Kellee Melendy, BCA Grade 1 Lead Teacher, Beijing Collegiate Academy

 

What you need

Different types and shapes of raw pasta, rice or bean

Glue

Paper

 

How to play

Draw a simple picture on the paper. Glue pasta on the outline of the picture to create an image or create patterns with the different shapes of pasta. The pasta, rice or bean can also represent different objects. For example, rice can be used to illustrate sand and spaghetti can be used to make grass. 

 

 

 

Making leaf prints

Rebecca Zhang, Ivy Academy, Central Park Campus


What you need

An assortment of leaves

Paint

Paint brushes

Drawing paper

 

How to play

Collect leaves and press them in magazines with heavy objects. The next day, invite your child to observe the leaves and choose some. Brush the leaves with paint and print them on the paper. Have real-life conversations about the activity so you can gain an understanding of what they already know and what they might want to know more about.


 

 

Heuristic play

Sipola Kaifa, Ivy Academy, Central Park Campus

 

 What you need

Baskets

Bowls

Boxes

Different coloured bead necklaces

Small and big buttons

Wine corks

Different coloured shower rings

Wooden spoons

Spatulas

Kitchenware such as pots

Natural/sea materials

 

How to play

Place the different materials in the baskets, and let your child gather, fill, dump, stack, knock down, select and manipulate the objects. Children have a natural curiosity to explore and experiment with the different ways that objects interact with each other. By letting them explore freely in this way, they make discoveries about how the world works, such as gravity, spatial awareness, density, and simple physics. This builds their cognitive development, hand-eye co-ordination and fine and gross motor skills.


 Pirate Treasure

Kade Mascarella, tutor, The Learning Center       

 


What you need

Paper

Crayon, markers or paint

Some small toys        

 

How to play

This is a variation on Hide and Seek. Let your child hide some small toys around the house then draw maps for you to find them. You can play up the pirate aspects of the game and even dress up as pirates!

 


 

Hot Potato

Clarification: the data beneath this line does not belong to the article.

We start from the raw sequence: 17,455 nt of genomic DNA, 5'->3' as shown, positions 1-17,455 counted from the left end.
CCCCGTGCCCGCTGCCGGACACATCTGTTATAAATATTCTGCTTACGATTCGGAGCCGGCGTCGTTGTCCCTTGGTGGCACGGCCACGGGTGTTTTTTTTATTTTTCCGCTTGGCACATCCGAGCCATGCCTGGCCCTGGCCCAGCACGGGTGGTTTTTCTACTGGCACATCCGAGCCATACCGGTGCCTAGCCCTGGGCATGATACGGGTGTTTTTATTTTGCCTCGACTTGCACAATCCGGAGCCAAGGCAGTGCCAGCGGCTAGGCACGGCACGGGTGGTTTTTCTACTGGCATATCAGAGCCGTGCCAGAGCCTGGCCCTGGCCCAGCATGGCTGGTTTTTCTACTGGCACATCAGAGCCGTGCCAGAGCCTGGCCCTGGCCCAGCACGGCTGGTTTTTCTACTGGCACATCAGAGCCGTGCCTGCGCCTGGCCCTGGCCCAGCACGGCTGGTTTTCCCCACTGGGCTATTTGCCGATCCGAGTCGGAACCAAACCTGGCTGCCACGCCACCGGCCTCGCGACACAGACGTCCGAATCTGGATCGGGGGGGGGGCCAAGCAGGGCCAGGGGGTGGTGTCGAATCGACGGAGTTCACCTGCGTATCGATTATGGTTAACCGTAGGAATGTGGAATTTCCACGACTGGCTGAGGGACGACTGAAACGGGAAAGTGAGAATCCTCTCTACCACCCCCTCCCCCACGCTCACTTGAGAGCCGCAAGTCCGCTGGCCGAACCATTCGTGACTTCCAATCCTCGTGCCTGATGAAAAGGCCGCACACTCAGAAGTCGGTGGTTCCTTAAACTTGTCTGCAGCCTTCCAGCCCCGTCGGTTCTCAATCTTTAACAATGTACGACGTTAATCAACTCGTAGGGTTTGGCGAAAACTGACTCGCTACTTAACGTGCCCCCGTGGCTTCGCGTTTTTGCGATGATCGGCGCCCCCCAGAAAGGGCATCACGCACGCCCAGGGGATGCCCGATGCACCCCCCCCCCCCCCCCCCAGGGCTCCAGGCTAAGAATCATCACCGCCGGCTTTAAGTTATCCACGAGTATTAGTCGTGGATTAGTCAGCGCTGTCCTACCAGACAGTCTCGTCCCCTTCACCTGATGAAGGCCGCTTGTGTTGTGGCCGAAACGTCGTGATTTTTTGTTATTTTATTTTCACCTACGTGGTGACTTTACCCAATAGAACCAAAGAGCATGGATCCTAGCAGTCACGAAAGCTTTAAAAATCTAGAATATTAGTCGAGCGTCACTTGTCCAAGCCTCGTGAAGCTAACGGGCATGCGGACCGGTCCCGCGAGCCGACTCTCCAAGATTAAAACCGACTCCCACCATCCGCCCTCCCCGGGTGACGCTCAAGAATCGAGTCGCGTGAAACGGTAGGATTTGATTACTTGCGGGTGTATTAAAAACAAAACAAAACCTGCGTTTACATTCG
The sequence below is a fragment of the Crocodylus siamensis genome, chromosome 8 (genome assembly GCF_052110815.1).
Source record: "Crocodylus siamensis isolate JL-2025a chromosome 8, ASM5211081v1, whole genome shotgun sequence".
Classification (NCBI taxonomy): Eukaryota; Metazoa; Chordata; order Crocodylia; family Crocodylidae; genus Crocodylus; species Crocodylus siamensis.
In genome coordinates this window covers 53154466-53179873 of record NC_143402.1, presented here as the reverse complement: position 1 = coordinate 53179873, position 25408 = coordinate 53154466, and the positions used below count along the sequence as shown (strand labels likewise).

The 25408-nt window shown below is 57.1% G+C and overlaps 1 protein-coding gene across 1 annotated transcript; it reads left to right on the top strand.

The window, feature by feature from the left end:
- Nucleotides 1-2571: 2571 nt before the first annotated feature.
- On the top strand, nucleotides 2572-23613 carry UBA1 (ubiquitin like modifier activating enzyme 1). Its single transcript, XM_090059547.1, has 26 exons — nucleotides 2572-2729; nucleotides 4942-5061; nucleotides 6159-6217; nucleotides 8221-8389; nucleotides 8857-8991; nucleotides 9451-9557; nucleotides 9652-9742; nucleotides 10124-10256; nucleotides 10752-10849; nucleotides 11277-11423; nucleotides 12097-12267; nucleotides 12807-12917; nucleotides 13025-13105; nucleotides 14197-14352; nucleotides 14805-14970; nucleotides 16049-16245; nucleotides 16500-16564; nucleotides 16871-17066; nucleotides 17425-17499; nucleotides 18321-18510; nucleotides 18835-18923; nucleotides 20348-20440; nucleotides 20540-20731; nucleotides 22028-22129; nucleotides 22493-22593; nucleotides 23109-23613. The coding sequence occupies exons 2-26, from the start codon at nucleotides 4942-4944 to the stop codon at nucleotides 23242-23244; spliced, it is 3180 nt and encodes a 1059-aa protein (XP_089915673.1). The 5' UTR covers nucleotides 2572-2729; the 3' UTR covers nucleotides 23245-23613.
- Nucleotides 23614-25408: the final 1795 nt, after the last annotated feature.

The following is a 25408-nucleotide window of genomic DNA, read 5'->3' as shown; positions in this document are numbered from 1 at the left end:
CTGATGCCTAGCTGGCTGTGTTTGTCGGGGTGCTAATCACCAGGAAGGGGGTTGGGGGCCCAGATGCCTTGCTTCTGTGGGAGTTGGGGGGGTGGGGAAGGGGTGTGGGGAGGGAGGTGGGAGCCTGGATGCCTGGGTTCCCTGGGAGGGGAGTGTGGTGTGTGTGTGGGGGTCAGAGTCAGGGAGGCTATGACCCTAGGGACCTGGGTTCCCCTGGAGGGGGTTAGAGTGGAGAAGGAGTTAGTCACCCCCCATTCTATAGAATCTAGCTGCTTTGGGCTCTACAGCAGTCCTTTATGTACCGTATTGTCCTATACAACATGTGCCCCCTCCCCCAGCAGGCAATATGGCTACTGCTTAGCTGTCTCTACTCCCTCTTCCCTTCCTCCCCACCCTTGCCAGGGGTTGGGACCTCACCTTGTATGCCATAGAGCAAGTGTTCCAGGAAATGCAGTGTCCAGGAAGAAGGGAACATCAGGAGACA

Kade Mascarella, tutor, The Learning Center       

 

What you need

A small ball or toy

 

How to play

Get a group of children to sit in a circle or across from each other. The first person says ‘hot potato’ then names a category. Categories might be things like: colours, foods, animals or vehicles. The person catching the hot potato has to name something in that category and quickly pass on the hot potato to the next person. No one can repeat something that has already been said. If a player gives up, the category can be changed. The last person who was able to name something gets to decide the new category.

 

 


 

Picnic at home

Teachers at Young Starters Academy

What you need
Any picnic food

A picnic mat

Picnic utensils

A basket

How to play
Change things up by serving lunch outside the dining area. First, grab your basket and gather some picnicky foods that your child can ‘pack’ themselves, such as juice boxes, water bottles, packets of raisins, string cheese, paper plates, napkins. Spread a blanket in the living room and put together some sandwiches. Then unpack your picnic and enjoy the lunch.



Creating Greeting cards

Teachers at Young Starters Academy

 

What you need
Craft supplies

Crayons

Stickers

How to play

Gather all the craft supplies and set up a home Hallmark business. First your child creates the card with stickers, glitter, cut-out magazine photos and other items. Let your child stamp the envelope and you can help mail the greeting card to your loved ones.


Puffy snowflake paintings

Rashidah Aziz, teacher, Ivy Bilingual School, Orchid Garden Campus

 

What you need

Self-raising Flour

Salt

Water

Food colouring

Squeeze bottles

Mixing bowls

Piping bags

Spatula

Microwave

Microwaveable tray

Paper

 

How to play

Mix equal parts self-raising flour and salt. Add enough water to make the consistency like pancake batter. Add blue food colouring in different intensities. Pour into piping bag and pipe into squeeze bottles. Use white, grey and varying shades of blue paper and put them on tray. Squeeze the bottles and draw snowflakes. Microwave for 30 seconds or more at high setting.